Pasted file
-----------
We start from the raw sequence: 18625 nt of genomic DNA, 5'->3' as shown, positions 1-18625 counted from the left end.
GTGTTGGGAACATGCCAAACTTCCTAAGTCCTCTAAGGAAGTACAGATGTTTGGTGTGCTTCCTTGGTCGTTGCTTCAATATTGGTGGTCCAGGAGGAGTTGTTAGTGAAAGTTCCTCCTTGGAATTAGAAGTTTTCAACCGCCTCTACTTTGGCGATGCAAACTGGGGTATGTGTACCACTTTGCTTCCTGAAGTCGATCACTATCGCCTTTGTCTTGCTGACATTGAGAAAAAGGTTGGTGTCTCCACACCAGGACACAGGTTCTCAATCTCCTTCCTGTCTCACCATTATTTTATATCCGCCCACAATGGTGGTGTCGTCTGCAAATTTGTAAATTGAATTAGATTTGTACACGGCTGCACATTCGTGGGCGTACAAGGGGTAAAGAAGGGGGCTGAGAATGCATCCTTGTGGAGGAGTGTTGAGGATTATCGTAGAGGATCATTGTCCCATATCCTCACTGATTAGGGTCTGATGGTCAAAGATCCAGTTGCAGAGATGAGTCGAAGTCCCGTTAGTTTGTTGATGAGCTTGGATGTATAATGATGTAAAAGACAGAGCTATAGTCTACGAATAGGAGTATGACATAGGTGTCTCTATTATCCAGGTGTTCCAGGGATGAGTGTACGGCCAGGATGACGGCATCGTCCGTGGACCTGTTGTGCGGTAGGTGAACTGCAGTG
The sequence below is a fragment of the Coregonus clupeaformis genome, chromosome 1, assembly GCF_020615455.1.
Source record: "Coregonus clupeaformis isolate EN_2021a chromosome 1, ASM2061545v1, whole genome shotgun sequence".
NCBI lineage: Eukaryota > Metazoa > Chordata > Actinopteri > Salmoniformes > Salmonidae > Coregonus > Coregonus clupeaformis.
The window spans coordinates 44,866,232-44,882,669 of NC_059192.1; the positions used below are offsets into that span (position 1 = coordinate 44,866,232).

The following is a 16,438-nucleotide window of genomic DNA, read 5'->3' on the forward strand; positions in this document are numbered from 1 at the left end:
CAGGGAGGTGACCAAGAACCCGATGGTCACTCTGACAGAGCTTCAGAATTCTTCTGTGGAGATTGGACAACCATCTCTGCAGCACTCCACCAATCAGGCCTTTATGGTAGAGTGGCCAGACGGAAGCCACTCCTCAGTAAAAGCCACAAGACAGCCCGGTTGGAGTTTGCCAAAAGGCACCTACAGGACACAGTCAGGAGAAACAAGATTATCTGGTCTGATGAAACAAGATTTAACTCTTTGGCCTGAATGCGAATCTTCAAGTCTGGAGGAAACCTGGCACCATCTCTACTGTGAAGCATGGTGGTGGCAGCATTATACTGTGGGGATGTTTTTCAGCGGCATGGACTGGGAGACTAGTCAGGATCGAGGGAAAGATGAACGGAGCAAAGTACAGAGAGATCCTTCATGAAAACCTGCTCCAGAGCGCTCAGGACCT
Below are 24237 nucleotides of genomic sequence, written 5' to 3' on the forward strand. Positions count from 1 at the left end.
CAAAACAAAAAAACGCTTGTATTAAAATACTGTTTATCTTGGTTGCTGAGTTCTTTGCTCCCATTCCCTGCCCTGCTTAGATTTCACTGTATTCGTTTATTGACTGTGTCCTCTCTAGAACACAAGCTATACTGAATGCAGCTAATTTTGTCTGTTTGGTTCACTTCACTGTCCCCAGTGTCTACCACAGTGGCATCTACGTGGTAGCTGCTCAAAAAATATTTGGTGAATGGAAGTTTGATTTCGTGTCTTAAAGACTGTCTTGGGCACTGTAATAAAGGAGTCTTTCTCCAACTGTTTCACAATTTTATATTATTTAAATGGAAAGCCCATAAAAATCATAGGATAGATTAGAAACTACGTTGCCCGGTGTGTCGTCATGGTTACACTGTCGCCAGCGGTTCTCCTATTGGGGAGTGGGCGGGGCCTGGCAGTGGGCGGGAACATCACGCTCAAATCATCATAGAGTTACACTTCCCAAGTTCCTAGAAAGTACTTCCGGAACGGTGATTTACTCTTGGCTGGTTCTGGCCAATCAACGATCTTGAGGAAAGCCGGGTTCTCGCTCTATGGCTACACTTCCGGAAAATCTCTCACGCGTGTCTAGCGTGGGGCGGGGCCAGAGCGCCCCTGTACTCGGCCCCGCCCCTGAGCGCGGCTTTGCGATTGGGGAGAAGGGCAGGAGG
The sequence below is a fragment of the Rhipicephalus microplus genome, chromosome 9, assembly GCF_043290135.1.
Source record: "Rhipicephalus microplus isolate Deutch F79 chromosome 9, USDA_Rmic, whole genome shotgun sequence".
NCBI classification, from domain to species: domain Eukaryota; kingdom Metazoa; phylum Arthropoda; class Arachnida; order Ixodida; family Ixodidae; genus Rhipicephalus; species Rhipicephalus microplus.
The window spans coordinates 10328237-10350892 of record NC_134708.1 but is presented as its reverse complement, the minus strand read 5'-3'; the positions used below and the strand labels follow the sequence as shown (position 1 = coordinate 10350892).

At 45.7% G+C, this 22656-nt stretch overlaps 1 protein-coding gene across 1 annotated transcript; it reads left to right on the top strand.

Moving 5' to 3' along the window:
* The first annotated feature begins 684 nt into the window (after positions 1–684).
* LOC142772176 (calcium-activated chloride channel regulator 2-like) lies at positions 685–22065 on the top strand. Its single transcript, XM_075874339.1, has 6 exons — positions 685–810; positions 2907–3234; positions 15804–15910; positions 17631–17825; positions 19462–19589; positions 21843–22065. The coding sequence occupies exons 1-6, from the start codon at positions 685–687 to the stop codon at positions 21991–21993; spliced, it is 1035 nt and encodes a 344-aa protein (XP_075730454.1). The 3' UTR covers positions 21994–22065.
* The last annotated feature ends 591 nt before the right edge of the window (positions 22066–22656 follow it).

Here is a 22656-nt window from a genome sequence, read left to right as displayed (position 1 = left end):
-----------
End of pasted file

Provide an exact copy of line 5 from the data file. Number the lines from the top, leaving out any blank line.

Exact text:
NCBI lineage: Eukaryota > Metazoa > Chordata > Actinopteri > Salmoniformes > Salmonidae > Coregonus > Coregonus clupeaformis.